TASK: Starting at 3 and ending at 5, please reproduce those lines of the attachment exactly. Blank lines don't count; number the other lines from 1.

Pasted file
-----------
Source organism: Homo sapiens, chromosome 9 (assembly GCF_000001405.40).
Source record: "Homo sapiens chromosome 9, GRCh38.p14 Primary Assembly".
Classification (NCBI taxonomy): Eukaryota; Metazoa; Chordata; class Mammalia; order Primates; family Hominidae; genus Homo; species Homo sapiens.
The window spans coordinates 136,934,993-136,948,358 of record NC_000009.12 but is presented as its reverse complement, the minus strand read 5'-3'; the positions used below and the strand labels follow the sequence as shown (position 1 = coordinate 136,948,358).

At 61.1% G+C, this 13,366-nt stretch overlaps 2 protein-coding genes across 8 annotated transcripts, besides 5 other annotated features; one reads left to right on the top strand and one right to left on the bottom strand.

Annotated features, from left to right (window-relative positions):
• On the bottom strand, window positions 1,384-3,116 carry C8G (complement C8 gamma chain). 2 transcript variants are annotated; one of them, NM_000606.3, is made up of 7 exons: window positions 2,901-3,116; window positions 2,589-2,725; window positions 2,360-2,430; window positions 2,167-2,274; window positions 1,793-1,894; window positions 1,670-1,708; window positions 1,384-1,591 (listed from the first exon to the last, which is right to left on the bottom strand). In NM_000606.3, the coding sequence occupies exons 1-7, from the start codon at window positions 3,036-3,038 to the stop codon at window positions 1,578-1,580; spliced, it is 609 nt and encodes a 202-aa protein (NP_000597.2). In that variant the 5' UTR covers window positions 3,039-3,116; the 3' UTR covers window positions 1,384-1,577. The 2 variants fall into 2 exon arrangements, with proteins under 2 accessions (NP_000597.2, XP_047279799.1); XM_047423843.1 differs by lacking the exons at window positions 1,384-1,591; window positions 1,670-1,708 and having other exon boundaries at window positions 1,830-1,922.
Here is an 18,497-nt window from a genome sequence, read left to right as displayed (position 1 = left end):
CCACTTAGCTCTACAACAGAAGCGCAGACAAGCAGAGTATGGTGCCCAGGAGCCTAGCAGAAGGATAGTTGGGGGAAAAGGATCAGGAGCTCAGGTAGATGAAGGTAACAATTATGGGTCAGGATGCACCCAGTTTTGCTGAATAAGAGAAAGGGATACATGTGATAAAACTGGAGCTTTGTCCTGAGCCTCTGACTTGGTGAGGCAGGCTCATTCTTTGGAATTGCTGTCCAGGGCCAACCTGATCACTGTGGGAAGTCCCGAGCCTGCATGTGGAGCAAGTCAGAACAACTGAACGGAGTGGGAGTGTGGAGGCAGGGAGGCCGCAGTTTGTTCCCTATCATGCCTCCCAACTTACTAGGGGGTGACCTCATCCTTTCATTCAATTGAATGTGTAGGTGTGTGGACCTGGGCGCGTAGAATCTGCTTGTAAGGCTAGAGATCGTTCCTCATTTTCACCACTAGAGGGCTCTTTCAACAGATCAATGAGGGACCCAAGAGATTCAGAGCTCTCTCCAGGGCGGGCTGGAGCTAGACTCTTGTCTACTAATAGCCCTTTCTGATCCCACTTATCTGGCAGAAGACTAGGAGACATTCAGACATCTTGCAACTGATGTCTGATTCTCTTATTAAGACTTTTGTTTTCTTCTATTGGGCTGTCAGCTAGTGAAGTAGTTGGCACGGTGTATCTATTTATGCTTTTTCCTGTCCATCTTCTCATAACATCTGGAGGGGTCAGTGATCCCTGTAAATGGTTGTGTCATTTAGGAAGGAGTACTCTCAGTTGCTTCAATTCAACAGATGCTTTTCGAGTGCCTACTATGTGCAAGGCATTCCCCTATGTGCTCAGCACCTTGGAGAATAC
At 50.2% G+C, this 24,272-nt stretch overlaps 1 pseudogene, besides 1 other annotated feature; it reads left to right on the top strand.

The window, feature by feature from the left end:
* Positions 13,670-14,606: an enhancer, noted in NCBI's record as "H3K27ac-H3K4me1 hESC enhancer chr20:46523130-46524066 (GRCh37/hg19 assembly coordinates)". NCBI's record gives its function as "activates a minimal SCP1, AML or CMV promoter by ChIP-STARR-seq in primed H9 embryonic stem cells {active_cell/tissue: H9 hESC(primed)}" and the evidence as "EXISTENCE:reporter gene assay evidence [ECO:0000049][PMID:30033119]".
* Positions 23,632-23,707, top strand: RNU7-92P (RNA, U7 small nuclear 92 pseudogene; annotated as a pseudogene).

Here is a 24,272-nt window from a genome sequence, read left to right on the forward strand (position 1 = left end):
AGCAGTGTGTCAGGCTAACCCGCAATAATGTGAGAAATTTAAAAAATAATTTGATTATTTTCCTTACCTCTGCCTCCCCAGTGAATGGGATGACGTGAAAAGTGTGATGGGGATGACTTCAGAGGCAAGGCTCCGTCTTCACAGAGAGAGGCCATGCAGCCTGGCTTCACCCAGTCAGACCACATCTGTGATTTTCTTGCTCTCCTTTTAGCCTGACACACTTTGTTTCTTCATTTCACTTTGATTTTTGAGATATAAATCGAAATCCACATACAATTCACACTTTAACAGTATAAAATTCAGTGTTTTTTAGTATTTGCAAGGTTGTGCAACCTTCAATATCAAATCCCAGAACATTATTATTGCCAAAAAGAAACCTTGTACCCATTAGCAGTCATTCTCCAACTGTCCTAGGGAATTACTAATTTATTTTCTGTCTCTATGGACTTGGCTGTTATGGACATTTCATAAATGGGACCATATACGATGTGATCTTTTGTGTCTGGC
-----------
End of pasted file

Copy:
Classification (NCBI taxonomy): Eukaryota; Metazoa; Chordata; class Mammalia; order Primates; family Hominidae; genus Homo; species Homo sapiens.
The window spans coordinates 136,934,993-136,948,358 of record NC_000009.12 but is presented as its reverse complement, the minus strand read 5'-3'; the positions used below and the strand labels follow the sequence as shown (position 1 = coordinate 136,948,358).

At 61.1% G+C, this 13,366-nt stretch overlaps 2 protein-coding genes across 8 annotated transcripts, besides 5 other annotated features; one reads left to right on the top strand and one right to left on the bottom strand.